On April 11 the National Building Museum honored DuPont with the 2002 Honor Award for its contributions to the design and building industries. Known in the residential construction industry for products like Tyvek housewrap, Corian and Zodiaq surfacing, and StainMaster, the company also developed innovations like Kevlar, a synthetic fabric used to make bulletproof vests and protect buildings from blasts, and Butacite, an interlayer for laminated glass that makes buildings safer and more efficient.

The award coincides with DuPont's 200th anniversary. The company began in 1802 as a manufacturer of explosive powders. After decades of scientific discoveries, the company has grown into 70 countries with more than 85,000 employees worldwide, developing a reputation as one of the safest and most innovative companies in the world.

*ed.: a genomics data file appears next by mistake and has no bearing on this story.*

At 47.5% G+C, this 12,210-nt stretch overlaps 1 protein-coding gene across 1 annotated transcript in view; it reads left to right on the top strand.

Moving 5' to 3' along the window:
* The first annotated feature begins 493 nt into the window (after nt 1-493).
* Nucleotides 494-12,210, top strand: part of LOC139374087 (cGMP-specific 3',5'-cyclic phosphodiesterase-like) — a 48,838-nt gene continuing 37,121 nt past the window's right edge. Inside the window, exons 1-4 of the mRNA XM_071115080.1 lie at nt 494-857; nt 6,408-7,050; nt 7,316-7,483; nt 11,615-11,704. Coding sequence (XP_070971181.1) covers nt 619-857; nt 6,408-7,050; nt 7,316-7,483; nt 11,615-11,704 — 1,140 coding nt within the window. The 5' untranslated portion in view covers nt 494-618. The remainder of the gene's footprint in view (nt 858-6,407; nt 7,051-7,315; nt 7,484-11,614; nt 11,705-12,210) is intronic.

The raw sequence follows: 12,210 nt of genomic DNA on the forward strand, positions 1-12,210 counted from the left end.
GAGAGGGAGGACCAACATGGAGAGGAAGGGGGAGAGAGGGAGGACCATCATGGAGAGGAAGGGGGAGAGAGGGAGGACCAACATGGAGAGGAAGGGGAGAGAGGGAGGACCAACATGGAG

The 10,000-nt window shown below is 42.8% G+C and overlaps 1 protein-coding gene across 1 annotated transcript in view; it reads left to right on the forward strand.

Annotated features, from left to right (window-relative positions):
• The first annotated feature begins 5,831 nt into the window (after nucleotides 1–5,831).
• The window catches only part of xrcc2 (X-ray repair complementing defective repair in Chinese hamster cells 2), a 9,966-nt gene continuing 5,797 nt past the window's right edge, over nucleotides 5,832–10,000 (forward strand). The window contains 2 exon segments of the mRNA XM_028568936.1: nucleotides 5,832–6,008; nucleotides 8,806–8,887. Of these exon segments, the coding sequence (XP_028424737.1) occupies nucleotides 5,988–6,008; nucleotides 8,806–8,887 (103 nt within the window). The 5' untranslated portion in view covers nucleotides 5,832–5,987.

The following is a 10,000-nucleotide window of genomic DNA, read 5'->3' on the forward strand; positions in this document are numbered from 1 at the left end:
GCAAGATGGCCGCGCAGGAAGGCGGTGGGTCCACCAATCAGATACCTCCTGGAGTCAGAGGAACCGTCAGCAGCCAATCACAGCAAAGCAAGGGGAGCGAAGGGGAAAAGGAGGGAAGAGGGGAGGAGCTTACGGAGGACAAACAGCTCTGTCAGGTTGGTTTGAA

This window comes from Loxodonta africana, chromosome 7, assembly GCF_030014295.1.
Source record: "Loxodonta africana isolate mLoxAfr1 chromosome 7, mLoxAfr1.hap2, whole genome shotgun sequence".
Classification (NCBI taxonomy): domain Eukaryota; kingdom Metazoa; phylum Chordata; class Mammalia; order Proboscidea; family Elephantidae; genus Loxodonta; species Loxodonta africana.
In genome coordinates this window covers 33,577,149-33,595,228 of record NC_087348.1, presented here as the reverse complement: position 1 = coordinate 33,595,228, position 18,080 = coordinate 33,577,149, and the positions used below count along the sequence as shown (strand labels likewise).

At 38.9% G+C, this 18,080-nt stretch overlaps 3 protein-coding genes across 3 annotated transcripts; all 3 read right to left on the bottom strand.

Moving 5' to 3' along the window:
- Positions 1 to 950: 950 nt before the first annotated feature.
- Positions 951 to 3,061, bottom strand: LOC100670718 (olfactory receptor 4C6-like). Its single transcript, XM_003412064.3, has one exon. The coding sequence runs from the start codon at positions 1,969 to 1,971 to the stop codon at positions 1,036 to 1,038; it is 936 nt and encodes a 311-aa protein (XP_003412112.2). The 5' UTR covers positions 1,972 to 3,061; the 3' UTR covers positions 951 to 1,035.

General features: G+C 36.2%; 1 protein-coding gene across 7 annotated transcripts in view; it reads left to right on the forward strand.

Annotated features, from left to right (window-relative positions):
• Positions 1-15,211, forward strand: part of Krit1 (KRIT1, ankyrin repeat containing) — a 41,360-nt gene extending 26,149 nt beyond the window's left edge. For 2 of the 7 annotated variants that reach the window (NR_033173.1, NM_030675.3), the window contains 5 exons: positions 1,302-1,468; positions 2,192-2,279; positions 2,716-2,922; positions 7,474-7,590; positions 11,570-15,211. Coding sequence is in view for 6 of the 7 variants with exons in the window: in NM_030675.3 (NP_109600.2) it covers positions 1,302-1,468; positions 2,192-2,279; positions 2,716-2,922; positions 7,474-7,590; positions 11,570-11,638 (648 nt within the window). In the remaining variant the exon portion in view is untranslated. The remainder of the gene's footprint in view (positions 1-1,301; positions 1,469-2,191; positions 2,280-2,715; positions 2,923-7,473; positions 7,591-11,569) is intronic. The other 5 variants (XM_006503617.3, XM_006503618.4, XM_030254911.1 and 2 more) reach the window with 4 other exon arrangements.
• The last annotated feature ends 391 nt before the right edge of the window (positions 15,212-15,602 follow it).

In receiving the Honor Award, which has been given annually since 1986, DuPont joins past winners like IBM, Lady Bird Johnson, The Walt Disney Company, and the Rockefeller family.

"We're delighted that the National Building Museum has chosen to present DuPont with their prestigious Honor Award," said DuPont chairman and CEO Charles Holliday Jr., in a press release. "The recognition is especially gratifying since it comes as we celebrate 200 years of science serving people around the world."